Friday, 9 October 2009

Caught Between Two Big Brains

Well! Controversy! Did you see a programme a few weeks back on Roma Gypsy children in Spain and Italy allegedly being trained to a life of crime – petty thieving? It went on to show apparent adult Roma in Romania boasting their wealth and large houses.

A Professor I know who is a leading authority, has dismissed this: ‘The whole thing was about as plausible as Sacha Baron Cohen's Kazakhstan,” he told me. “A tiny minority of thieves, easily caught, photographed, and voluble about their methods - it's usually called attention-seeking behaviour.’

But a Romany journalist, with whom I am acquainted online, who could be fairly described as an activist in support of his people, says in his blog O NEVO DROM about the programme: ‘While this program has come under attack, some rather severe, from several quarters, especially from academics in the field of Romani Studies in the West, including Romani People amongst them, and also some Romani activists, it is time that we, the Rom, the Romani People, firstly admitted to ourselves and amongst ourselves that this problem exists and then admitted it also to the outside world; and secondly that we, as a People, did something about stopping this practice.’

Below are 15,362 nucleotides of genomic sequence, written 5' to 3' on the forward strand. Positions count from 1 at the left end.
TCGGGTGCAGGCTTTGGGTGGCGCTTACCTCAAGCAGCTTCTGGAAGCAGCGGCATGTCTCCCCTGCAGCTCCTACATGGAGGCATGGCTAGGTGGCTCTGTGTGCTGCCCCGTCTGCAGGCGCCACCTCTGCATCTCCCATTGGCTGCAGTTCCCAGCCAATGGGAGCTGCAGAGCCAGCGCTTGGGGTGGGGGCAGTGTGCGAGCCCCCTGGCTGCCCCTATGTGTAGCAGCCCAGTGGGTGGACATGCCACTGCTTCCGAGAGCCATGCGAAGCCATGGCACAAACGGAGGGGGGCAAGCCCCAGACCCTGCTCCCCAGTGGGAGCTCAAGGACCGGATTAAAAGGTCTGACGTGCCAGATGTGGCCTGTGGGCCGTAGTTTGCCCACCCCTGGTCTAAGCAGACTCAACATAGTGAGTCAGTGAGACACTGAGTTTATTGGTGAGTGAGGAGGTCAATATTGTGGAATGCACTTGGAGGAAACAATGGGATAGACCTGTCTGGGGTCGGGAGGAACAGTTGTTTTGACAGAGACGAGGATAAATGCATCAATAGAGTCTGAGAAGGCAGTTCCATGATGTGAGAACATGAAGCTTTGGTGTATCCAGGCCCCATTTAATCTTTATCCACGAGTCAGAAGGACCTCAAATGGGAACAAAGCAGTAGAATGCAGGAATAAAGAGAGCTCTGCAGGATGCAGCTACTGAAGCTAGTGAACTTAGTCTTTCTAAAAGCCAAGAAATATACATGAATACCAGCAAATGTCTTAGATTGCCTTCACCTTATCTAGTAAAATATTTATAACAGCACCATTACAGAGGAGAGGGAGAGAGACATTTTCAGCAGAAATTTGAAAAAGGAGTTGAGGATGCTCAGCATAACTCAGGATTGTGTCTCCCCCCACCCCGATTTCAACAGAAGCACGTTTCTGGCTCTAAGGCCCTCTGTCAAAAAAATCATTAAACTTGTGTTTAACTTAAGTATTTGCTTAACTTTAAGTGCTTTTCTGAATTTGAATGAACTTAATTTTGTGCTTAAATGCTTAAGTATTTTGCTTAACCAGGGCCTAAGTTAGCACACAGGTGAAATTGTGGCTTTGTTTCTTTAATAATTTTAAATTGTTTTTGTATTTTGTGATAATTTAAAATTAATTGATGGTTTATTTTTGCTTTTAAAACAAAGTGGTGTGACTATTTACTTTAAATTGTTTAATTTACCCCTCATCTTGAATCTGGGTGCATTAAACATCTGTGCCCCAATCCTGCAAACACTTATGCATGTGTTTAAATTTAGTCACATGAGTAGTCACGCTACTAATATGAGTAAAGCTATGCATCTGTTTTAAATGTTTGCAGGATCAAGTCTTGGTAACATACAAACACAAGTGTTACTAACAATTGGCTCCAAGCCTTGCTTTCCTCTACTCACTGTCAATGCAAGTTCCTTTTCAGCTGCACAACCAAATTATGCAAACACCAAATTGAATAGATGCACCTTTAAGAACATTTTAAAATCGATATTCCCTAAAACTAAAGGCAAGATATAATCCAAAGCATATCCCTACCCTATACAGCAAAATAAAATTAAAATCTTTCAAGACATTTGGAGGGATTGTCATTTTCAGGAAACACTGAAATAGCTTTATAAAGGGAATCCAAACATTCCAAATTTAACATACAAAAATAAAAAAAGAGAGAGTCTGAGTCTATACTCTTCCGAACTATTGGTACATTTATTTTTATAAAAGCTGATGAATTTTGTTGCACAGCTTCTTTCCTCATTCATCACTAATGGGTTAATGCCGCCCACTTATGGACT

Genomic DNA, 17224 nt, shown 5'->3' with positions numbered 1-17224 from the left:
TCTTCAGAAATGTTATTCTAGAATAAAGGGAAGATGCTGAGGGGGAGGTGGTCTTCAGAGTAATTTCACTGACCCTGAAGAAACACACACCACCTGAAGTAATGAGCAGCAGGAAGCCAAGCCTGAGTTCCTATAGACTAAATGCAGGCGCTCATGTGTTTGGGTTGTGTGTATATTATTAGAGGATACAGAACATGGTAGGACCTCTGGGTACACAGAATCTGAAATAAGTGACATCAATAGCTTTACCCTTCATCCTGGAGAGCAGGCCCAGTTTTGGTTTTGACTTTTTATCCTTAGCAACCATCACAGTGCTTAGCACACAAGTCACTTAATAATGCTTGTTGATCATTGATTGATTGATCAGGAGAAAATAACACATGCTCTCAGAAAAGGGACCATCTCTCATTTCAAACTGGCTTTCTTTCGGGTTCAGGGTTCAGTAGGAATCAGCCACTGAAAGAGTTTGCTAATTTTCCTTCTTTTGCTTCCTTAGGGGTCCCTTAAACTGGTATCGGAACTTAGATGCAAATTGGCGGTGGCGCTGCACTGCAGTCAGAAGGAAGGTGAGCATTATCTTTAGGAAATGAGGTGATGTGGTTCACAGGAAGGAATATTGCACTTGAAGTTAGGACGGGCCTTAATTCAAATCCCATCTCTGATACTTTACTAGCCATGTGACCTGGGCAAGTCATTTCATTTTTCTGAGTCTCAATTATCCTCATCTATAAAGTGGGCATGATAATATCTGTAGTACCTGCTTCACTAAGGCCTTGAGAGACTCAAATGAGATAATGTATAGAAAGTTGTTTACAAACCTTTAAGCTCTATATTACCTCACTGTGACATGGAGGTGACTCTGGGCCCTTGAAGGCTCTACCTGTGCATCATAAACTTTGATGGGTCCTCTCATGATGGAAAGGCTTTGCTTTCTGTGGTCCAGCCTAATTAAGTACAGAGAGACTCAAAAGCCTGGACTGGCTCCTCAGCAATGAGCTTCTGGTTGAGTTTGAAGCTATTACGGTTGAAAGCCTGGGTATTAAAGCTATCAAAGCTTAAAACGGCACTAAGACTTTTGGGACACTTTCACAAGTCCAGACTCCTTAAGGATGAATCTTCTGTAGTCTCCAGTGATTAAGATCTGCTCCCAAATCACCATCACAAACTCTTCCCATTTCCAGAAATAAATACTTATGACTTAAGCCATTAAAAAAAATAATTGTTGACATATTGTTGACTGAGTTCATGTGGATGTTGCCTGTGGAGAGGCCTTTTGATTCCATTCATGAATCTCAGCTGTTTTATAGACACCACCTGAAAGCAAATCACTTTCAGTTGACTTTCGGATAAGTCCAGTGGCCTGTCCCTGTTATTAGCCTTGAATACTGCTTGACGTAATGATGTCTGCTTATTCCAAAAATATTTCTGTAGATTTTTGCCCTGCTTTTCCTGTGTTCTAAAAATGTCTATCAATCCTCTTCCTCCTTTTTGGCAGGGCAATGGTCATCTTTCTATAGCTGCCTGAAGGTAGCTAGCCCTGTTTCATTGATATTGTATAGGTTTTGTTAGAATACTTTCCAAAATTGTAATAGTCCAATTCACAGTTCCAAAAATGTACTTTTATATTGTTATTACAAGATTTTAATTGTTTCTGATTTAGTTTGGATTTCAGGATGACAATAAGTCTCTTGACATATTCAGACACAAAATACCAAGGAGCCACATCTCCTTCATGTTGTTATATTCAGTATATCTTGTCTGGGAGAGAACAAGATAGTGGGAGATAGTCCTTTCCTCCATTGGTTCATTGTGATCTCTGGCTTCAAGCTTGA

Such a difference of opinion from both exceedingly knowledgeable people. I watched the programme again last night and am still sitting on the fence.

1 comment:

  1. it's true many of them turn to criminal activities because they don't know any better and they give a bad name to their people and the countries they come from. in eastern europe you have either dirt poor gypsies or filthy rich gypsies who by the way do nothing to help their poorer counterparts, and how they get that rich I still don't know. but both are uneducated mostly because they don't see the point in getting an education, I agree with the romani journalist they need to acknowledge their problems first and stop denying there's anything wrong
    they represent 6 million people in a sea of 400 million east europeans I don't think it's hard to adapt